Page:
Graphs showing qPCR results illustrate the effect of DFP on NaIO3-induced changes in gene expression within the neurosensory retina. DFP treatment significantly increased Tfr mRNA levels relative to the control group (DFP and NaIO3 untreated) and the NaIO3 only–treated group (A). Rho mRNA levels (B) were significantly higher in the DFP-treated group. DFP treatment significantly decreased Hmox1 and C3 mRNA (C, D) following NaIO3 administration. ANOVA with a Tukey post hoc test was used to compare the means between the groups. The asterisk denotes significant difference (P < 0.05) between the means of the groups.
Figure 3. 
 
Graphs showing qPCR results illustrate the effect of DFP on NaIO3-induced changes in gene expression within the neurosensory retina. DFP treatment significantly increased Tfr mRNA levels relative to the control group (DFP and NaIO3 untreated) and the NaIO3 only–treated group (A). Rho mRNA levels (B) were significantly higher in the DFP-treated group. DFP treatment significantly decreased Hmox1 and C3 mRNA (C, D) following NaIO3 administration. ANOVA with a Tukey post hoc test was used to compare the means between the groups. The asterisk denotes significant difference (P < 0.05) between the means of the groups.
Figure 4. 
 
Effect of DFP on NaIO3-induced changes in gene expression within the RPE shown by qPCR. DFP treatment caused no changes in Tfr mRNA levels relative to the control group (DFP and NaIO3 untreated) and the NaIO3 only–treated group (A). Rpe65 mRNA levels were significantly higher in the DFP-treated group (B). DFP treatment significantly decreased Hmox1 and C3 mRNA (C, D) following NaIO3 tail veil injection. ANOVA with a Tukey post test was used to compare the means between the groups. The asterisk denotes significant difference (P < 0.05) between the means of the groups.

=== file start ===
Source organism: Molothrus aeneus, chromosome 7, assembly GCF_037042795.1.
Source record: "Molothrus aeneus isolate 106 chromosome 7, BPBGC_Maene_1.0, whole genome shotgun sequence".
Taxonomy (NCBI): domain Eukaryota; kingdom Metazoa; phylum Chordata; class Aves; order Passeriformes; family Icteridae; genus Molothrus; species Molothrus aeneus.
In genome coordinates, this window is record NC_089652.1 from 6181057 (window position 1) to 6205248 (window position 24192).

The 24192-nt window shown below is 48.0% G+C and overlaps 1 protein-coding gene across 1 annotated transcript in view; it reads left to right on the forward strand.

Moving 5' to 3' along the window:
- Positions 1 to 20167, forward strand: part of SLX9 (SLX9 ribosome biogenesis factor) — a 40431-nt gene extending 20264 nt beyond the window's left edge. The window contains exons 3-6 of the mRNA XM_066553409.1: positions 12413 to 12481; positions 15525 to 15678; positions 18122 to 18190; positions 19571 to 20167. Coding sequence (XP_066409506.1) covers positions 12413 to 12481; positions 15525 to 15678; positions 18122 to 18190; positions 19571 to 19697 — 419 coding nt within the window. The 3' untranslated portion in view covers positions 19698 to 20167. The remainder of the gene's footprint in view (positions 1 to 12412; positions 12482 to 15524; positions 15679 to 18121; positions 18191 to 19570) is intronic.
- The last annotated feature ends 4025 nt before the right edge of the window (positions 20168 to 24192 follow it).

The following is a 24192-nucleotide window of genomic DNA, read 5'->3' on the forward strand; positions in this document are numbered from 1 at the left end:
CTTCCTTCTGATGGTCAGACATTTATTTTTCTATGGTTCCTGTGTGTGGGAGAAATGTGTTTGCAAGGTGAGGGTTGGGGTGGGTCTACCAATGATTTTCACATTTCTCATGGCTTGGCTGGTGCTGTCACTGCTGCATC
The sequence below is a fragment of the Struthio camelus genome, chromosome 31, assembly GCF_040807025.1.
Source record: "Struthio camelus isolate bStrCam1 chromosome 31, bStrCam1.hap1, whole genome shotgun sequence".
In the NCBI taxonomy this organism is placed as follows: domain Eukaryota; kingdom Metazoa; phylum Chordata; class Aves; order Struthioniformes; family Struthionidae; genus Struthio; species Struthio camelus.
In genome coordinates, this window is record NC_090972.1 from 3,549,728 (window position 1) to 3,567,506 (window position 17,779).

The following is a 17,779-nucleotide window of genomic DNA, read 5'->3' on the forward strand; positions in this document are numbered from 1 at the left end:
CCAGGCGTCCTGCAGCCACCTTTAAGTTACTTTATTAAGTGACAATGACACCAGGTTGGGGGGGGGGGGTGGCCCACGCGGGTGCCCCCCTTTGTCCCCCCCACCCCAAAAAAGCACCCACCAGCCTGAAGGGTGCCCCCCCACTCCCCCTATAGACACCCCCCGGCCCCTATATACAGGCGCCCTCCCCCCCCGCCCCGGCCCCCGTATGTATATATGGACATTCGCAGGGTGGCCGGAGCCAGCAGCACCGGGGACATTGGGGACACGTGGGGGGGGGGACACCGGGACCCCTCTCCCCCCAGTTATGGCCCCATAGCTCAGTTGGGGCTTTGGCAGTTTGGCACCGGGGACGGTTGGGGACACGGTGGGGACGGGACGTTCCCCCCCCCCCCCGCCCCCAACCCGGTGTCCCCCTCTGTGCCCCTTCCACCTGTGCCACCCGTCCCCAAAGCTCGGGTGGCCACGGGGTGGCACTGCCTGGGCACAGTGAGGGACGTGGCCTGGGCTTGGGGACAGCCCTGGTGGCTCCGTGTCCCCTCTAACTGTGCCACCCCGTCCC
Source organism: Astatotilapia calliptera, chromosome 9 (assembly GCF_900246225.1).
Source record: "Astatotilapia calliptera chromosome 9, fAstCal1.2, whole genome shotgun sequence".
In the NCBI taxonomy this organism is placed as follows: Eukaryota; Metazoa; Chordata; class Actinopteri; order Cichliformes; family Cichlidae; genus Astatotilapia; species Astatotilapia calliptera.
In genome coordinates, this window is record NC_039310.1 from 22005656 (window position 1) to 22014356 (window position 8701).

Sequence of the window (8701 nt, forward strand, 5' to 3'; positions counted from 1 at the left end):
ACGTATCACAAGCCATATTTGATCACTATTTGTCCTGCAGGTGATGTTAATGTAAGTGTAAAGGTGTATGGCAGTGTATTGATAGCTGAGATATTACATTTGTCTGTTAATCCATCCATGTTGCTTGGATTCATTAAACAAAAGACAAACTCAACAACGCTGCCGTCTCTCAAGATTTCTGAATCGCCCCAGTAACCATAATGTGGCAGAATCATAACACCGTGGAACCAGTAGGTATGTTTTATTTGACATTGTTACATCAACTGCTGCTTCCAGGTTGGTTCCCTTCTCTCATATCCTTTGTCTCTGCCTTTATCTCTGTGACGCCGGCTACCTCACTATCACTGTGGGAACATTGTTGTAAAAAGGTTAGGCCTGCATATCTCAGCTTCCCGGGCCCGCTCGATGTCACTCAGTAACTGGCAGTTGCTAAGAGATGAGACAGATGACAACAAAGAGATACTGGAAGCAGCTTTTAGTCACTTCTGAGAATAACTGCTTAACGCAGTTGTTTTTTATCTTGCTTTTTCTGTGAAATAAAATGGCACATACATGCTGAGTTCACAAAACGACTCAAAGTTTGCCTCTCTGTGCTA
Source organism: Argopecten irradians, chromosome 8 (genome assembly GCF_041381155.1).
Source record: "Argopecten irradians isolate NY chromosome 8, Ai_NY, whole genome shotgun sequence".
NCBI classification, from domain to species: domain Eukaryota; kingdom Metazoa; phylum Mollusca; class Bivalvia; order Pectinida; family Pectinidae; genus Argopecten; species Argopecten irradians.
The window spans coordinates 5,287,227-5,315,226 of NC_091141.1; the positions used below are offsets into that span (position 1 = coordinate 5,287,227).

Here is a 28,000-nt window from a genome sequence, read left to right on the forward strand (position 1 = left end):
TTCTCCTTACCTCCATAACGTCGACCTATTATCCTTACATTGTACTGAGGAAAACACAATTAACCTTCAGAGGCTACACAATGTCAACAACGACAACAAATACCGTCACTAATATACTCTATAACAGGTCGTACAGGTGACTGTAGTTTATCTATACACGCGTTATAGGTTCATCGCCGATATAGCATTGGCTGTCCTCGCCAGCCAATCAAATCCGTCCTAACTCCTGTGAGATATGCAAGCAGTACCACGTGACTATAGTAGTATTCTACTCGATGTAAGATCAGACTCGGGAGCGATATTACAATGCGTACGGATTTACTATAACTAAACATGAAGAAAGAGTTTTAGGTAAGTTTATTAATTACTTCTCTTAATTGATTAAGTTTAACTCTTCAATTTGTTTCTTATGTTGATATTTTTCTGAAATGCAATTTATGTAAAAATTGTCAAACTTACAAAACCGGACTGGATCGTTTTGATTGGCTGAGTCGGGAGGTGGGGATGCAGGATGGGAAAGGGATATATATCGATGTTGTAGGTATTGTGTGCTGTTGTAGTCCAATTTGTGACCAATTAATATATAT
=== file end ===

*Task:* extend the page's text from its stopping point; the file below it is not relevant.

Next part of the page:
Figure 4. 
 
Effect of DFP on NaIO3-induced changes in gene expression within the RPE shown by qPCR. DFP treatment caused no changes in Tfr mRNA levels relative to the control group (DFP and NaIO3 untreated) and the NaIO3 only–treated group (A). Rpe65 mRNA levels were significantly higher in the DFP-treated group (B). DFP treatment significantly decreased Hmox1 and C3 mRNA (C, D) following NaIO3 tail veil injection. ANOVA with a Tukey post test was used to compare the means between the groups. The asterisk denotes significant difference (P < 0.05) between the means of the groups.
Figure 5. 
 
Bright-field micrographs of plastic sections show that compared with DFP-untreated rd6 mice (A, left), DFP-treated mice (A, right) had better preservation of photoreceptor morphology with thicker ONL and inner and outer segments. Scale bar 50 μm. ONL, outer nuclear layer. Thickness of the ONL of DFP-untreated (red) and DFP-treated (gray) rd6 mice at 6 months of age is shown in a spider diagram (B). The measurements were taken at 400 μm intervals from the optic nerve head (ONH). The asterisk denotes significant difference (P < 0.05) between the means of two groups.
Figure 5. 
 
Bright-field micrographs of plastic sections show that compared with DFP-untreated rd6 mice (A, left), DFP-treated mice (A, right) had better preservation of photoreceptor morphology with thicker ONL and inner and outer segments. Scale bar 50 μm. ONL, outer nuclear layer. Thickness of the ONL of DFP-untreated (red) and DFP-treated (gray) rd6 mice at 6 months of age is shown in a spider diagram (B). The measurements were taken at 400 μm intervals from the optic nerve head (ONH). The asterisk denotes significant difference (P < 0.05) between the means of two groups.
×
×

This PDF is available to Subscribers Only

Sign in or purchase a subscription to access this content. ×

You must be signed into an individual account to use this feature.

×